I'm reading Beauty in Photography by Robert Adams again. It's one of my go-tos when I need to figure things out, whether it be where to go with an entire project, or help me clarify my      thoughts on things. Adams' book, Why People Photograph is another resource I turn to often.

In the essay, "Making Art New," Adams tackles that gremlin artists face to keep their work fresh, keep improving, and perhaps even reinventing themselves.

A section of the essay begins, "The question, 'what is new?' implies a more hopeful question, 'what is better?'" (WPP 79) Then goes on to ask by what mark we measure progress, and offers "more Truth and/or Beauty" as a measure, but then points out the challenge this can be, and says he is "unacquainted with any first-rate painter or photographers who believe that their pictures will be more beautiful than those of Rembrandt." But Adams acknowledges that sometimes our predecessors were wrong, or at least viewed to be wrong, by those influenced by them. Though seen to be wrong, we are never free from their influence: " long as we respond to our forebears, they are with us."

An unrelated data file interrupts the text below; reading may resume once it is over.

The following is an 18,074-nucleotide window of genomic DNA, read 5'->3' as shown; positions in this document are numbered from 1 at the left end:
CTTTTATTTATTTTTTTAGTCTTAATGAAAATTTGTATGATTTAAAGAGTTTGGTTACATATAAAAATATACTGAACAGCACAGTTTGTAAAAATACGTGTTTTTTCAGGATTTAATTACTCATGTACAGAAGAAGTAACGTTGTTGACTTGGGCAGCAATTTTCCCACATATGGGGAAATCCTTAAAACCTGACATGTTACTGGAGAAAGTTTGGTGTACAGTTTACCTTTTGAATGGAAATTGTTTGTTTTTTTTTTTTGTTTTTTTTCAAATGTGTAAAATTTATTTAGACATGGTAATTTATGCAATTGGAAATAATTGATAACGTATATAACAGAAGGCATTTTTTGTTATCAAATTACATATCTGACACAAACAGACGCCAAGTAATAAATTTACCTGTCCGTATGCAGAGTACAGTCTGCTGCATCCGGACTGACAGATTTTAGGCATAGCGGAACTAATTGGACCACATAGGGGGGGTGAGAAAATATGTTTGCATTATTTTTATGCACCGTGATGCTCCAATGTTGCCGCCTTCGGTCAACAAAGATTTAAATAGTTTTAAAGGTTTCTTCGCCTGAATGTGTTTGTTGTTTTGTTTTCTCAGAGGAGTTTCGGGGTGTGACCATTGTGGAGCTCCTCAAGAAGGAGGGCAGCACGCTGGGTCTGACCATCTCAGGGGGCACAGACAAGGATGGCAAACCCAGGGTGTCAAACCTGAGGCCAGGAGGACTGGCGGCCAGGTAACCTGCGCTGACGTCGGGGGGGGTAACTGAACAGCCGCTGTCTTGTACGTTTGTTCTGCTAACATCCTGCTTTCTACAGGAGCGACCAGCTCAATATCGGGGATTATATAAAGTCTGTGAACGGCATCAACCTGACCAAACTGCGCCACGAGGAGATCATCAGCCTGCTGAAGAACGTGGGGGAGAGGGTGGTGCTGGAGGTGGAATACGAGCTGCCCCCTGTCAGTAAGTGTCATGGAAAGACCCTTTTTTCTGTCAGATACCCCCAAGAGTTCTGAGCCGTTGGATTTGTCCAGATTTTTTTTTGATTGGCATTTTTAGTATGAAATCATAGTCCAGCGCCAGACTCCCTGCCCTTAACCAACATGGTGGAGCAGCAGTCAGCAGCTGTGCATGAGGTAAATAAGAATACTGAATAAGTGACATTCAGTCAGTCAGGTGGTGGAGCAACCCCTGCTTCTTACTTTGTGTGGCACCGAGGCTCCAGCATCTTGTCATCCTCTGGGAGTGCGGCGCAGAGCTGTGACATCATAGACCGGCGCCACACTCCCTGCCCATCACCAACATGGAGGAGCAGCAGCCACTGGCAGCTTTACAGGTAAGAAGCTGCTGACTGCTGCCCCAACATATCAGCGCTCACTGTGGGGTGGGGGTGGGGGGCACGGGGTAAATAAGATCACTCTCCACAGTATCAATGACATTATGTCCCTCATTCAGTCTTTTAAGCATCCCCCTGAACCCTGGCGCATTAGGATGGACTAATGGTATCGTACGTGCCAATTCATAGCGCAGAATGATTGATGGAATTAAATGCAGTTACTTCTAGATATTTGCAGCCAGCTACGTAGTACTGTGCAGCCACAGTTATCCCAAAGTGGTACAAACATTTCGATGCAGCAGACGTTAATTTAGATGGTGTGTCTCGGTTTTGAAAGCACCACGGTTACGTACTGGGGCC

It is my belief that we are influenced by our predecessors always, whether we respond directly to them or not, for it is that response to an influence or denial or divorce from it that shapes us, informs our current work, and guides us in our quest to improve.

“Isn’t it necessary for [art] to be…different from what has gone before?” Adams asks. Then begins to answer with this gem:

...All art comes out of a background of convention established by one's predecessors. Every serious artist borrows not only from those conventions, but from the particular insights of individuals he admires. This is unavoidable because, as the painter Mark Tobey observed, "No young artist can grow unless he emulates someone bigger than himself"—we all start small. Thus, Cézanne, for example, borrowed from Delacroix, and Matisse from Cézanne and Delacroix. It sometimes even seems as if the greatest artists borrow most. Certainly none of those just mentioned ever tried to hide his dependence on his sources; each, great as he was, understood that creations out of nothing are possible only for God. We seem in the end to be left with a series of revivals. (WPP 81)

In order for us to grow, in order for us to even begin learning, it is necessary to emulate and borrow. But, as Adams later states, “No serious artist would…ever set out simply to repeat another.” Sooner or later, we must be as Matisse who said “I have accepted influences but I think I have always known how to dominate them.”